How To Stop Blaming Yourself For Everything: 5 Effective Tips!

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Accepting responsibility for one’s words and actions is an essential part of living a healthy, balanced life.

People are difficult, messy creatures at times. Your friends, family, and loved ones will make mistakes and do insensitive things that require forgiveness and room to grow.

And so will you.

But there is a difference between taking responsibility for your actions and accepting blame that is not yours to accept.

It might feel like the right thing to do because it’s a way to smooth over arguments, but it’s not healthy or fair to the other people involved.

It’s not healthy in that you will end up doing the majority of the emotional labor in the relationship. It’s not fair in that it’s not your responsibility, and it deprives the other person the ability to develop and grow.

Every relationship needs healthy boundaries. And part of having healthy boundaries is the willingness to step up and own your mistakes, as well as not accepting responsibility for the bad behavior of anyone else.

Blaming yourself for everything is a behavior that typically forms in childhood with parents who cannot accept responsibility for their own actions. They may have put an undue amount of responsibility on the shoulders of their children, causing them to believe they were to blame.

Love might have been absent or withheld as punishment when the parent wanted to make their child feel like they were wrong. Abuse, shaming, and unfair criticism may also have been present.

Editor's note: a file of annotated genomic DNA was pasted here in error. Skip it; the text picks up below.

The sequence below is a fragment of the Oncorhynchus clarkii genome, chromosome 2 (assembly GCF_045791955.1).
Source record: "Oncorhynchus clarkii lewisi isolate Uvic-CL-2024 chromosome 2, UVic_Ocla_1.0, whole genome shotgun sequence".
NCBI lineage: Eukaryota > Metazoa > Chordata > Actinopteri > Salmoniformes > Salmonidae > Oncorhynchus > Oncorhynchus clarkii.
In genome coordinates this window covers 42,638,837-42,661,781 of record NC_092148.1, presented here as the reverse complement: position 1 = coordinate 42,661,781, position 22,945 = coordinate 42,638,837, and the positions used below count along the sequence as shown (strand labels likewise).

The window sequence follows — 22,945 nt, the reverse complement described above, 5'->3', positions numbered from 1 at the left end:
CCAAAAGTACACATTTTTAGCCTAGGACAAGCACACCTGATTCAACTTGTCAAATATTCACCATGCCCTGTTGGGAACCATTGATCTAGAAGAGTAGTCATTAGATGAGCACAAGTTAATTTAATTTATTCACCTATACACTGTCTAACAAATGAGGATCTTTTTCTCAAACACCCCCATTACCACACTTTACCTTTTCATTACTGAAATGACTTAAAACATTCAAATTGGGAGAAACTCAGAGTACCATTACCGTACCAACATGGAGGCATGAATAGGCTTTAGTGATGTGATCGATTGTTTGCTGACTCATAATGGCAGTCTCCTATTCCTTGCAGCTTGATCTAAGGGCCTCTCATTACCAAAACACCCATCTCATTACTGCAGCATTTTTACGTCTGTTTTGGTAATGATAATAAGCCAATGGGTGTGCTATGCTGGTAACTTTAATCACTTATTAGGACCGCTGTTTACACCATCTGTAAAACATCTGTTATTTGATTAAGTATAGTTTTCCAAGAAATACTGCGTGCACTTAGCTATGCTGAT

Breaking that cycle of self-blame and criticism is a positive step toward loving oneself and having healthier relationships.

How do you do that? How do you stop blaming yourself for everything?

Speak to an accredited and experienced therapist to help you if you blame yourself all the time. You may want to try speaking to one via for quality care at its most convenient.

1. DO take responsibility for the things that you are at fault for.

Do not make the mistake of rejecting the things that you are actually responsible for.

Your actions and your words are yours to determine. It doesn’t matter what other people do or how bad other people act.

It’s unhealthy to use other peoples’ actions as an excuse to do wrong things or avoid taking responsibility for your own choices.

If you’re going to do or say something, then own those actions and words. Be proud of what you’re doing. If it’s not something you can be proud of or okay with, then don’t do it.

This type of approach makes it much easier to accept when you are responsible and when you are not.

You can look at the situation and ask yourself, “Was this my responsibility? What were my actions and role in the event? Did I make a wrong action? Did I say the wrong things?”

2. Defuse your self-criticism with words of love and support.

A person who self-blames tends to be their harshest critic.

It’s that little voice, sometimes loud, that is telling you that of course you’re to blame! You’re not good enough! You always mess things up! You aren’t worthy! What’s wrong with you? Why would you do that!?

That voice needs to be silenced and replaced with kinder thoughts.

You are a flawed human being doing the best you can, just like everyone else. No one is perfect. No one gets everything entirely correct.

The best-laid plans can go awry because of completely unexpected circumstances. Relationships may not work out. Friendships may falter and crumble. Things may not go right at work.

And you know what? All of that is normal. That’s just life. None of it makes you a bad person or requires you to own anything other than your own words and actions.